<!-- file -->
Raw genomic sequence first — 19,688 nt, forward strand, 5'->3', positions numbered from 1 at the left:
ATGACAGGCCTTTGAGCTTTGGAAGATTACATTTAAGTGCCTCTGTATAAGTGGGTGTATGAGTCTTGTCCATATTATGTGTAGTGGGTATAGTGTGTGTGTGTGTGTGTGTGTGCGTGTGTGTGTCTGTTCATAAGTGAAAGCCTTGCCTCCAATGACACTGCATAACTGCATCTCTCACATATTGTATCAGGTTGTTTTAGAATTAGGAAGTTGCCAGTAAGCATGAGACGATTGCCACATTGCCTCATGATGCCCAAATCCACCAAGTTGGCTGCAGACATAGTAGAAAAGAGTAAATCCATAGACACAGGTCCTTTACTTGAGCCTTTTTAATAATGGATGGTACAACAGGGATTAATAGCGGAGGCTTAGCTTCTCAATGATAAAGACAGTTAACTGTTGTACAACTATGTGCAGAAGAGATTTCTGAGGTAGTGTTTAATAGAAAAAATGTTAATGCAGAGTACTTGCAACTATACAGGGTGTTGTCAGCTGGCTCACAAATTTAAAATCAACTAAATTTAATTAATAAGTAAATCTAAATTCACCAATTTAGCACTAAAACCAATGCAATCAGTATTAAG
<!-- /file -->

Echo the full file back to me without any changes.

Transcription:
Raw genomic sequence first — 19,688 nt, forward strand, 5'->3', positions numbered from 1 at the left:
ATGACAGGCCTTTGAGCTTTGGAAGATTACATTTAAGTGCCTCTGTATAAGTGGGTGTATGAGTCTTGTCCATATTATGTGTAGTGGGTATAGTGTGTGTGTGTGTGTGTGTGTGCGTGTGTGTGTCTGTTCATAAGTGAAAGCCTTGCCTCCAATGACACTGCATAACTGCATCTCTCACATATTGTATCAGGTTGTTTTAGAATTAGGAAGTTGCCAGTAAGCATGAGACGATTGCCACATTGCCTCATGATGCCCAAATCCACCAAGTTGGCTGCAGACATAGTAGAAAAGAGTAAATCCATAGACACAGGTCCTTTACTTGAGCCTTTTTAATAATGGATGGTACAACAGGGATTAATAGCGGAGGCTTAGCTTCTCAATGATAAAGACAGTTAACTGTTGTACAACTATGTGCAGAAGAGATTTCTGAGGTAGTGTTTAATAGAAAAAATGTTAATGCAGAGTACTTGCAACTATACAGGGTGTTGTCAGCTGGCTCACAAATTTAAAATCAACTAAATTTAATTAATAAGTAAATCTAAATTCACCAATTTAGCACTAAAACCAATGCAATCAGTATTAAG